When Jay-Z and Kanye West announced in the latter half of 2010 that they were collaborating on a project together, the world temporarily imploded (exploded?). Mark Zuckberberg, in his infinite musings in secret lands on how to fuck up Facebook even more, was forced to temporarily halt his bullshit in an effort to keep maintenance in the face of millions of status updates about the new development. People who had once thought tweeting was only relegated to birds, took to the popular social networking site to voice their excitement, and finally learned what hash-tags were for. In short, the shit was kind of a big deal.
Once a potentially ground-breaking album appears on the scene, many writers scramble to attach stories of epic conflict and internal strife in order to augment the story-behind-the-music drama. Instead of breaking away from this cliché, as good writers tend to do, I will immerse myself in it. Let’s get started.
Through the extinct of his career, Jay-Z has endured some harsh criticisms. In the wake of the Notorious B.I.G.’s death, the proverbial king of New York slot had to be filled by someone, not for issues of government legalities or tax concerns, but to fuel the “barbershop” debates in inner-cities all across the nation. Jay-Z quickly rose to this challenge, releasing a stream of albums every year and dominating the charts. A lesser financially successful emcee however was the main source of these barbershop debates, and that emcee’s name was Nas. The two rappers took subliminal jabs at each other for years, until the beef exploded into an official battle, which, anyone with a shred of respectability, will say Nas won, after he released the infamous “Ether.” Jay has also caught flack for his insistence on stealing, or borrowing, or bigging-up-his-brother in the form of spitting word-for-word lines that came straight from the Notorious B.I.G.’s mouth. And let’s not even get into the Joe Camel comparisons. But aside from the camel/big lips jokes, accusations of artistic thievery, and ‘did-you-really-think-Memphis-Bleek-was-a-good-enough-rapper-to-sign jabs, the most prescient criticism seems to be something that Jay can’t help— his age. Being that hip-hop is relatively new genre, certain guidelines have not properly been established yet, such as how long can a rapper really rap before he is pathetic? Can we really hear about a sixty year old man telling us how many strippers he knows? In the present day, there exists no precedent for this as there is in rock music, with Bruce Springsteen having just approached his hundreth album while simultaneously approaching age 100. These age concerns, coupled with a few universally panned post-Black Album records, (i.e. Kingdom Come, Blueprint 3) had many wondering aloud whether Jay had enough fuel in his tank to complete the monumental task before him.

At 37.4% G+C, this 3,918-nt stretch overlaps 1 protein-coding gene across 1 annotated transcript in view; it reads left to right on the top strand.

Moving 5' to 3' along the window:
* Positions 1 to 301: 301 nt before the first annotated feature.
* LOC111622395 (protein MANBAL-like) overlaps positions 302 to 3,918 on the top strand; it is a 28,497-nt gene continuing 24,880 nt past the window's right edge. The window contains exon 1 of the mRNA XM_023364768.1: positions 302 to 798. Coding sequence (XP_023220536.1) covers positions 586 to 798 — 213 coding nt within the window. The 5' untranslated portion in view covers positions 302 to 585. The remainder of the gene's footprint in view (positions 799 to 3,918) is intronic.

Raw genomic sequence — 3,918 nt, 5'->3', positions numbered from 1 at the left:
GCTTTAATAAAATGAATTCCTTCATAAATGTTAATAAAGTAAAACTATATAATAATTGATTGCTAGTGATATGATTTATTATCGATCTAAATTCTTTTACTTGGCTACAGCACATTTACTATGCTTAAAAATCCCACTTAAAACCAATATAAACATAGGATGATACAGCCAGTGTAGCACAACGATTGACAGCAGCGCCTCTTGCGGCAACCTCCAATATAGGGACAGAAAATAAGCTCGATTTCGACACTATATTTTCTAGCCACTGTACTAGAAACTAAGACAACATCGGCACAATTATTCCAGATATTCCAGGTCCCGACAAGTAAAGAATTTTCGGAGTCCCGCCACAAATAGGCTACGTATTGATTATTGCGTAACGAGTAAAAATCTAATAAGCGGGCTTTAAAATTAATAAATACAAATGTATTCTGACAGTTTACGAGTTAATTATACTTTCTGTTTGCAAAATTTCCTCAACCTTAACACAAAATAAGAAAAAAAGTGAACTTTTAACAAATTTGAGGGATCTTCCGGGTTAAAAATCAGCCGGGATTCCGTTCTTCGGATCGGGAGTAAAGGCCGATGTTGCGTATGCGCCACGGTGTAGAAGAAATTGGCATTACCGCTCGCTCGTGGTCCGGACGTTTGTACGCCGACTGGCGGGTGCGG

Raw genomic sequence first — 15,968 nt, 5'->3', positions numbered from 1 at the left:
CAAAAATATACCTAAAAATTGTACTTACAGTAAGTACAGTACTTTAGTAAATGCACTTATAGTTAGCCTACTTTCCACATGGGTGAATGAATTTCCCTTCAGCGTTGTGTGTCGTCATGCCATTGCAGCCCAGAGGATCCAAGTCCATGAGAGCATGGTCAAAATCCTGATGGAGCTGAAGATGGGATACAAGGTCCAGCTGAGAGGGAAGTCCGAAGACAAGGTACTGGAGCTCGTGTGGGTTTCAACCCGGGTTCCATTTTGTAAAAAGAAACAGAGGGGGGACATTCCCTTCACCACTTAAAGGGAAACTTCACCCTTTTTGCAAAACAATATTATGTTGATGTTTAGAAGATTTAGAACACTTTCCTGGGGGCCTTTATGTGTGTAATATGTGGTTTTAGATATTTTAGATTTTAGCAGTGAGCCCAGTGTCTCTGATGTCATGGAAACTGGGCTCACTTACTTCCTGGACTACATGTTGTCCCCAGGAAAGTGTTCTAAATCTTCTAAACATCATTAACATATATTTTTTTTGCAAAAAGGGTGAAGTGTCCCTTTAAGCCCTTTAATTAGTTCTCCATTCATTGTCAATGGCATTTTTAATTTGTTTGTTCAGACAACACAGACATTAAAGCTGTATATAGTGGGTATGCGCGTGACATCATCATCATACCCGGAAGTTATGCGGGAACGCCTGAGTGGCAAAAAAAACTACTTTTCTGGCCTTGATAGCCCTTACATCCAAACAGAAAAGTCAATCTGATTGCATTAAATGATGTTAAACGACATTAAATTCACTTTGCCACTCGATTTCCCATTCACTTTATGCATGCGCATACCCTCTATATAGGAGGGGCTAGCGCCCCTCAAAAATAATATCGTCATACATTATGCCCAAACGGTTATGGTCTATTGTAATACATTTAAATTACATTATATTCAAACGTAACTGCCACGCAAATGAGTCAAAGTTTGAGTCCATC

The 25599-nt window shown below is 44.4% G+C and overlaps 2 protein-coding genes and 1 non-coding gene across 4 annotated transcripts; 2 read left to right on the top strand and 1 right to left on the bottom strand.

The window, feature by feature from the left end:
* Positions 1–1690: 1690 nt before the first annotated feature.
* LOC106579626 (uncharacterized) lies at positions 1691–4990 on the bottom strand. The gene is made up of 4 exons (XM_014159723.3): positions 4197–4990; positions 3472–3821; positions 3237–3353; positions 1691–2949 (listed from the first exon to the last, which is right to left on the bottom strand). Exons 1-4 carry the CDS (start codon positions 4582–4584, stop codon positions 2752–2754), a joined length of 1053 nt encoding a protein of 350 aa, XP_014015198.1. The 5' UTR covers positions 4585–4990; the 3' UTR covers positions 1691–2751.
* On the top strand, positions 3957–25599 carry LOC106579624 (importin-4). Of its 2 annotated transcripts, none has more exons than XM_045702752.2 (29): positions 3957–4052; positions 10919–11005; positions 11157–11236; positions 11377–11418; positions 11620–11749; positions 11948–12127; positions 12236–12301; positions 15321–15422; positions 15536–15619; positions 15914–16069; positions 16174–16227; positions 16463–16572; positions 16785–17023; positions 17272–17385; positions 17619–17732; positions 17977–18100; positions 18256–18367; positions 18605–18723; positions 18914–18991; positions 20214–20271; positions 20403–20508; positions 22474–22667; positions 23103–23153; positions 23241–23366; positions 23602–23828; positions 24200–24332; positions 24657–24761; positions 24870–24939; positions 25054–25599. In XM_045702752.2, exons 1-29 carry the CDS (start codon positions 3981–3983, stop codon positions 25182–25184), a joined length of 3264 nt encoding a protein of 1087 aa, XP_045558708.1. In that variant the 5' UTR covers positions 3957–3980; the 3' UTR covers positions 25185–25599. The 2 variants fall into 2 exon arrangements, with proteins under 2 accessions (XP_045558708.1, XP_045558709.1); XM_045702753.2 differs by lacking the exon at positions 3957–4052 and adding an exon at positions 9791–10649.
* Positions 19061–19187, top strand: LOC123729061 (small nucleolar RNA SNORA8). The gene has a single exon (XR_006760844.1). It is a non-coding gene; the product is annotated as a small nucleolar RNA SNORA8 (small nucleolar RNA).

And shit, where do I begin with Kanye? Ever since his he commenced his rapping career, Kanye has been the subject of press scrutiny, such as many award show temper tantrums his infamous on-air criticism of George W. Bush (who, despite starting three frivolous wars and causing the worst economic collapse since the Great Depression, is most upset about Kanye’s comment). Some of this hate is no doubt deserved, like his unforgettable run-in with Taylor Swift, and some of it is based on biased hate…Lowrys. But sonically speaking, Kanye’s brave forays into musical superiority have caused him to leave a few of his early, backpack-rap minded fans behind. There are many who say Kanye has fallen off post-College Dropout, and his recent dabbling in non-traditional hip-hop source material, such as techno, dubstep, and house music, have propelled some people to call him some variation of a “Euro-loving sell-out.”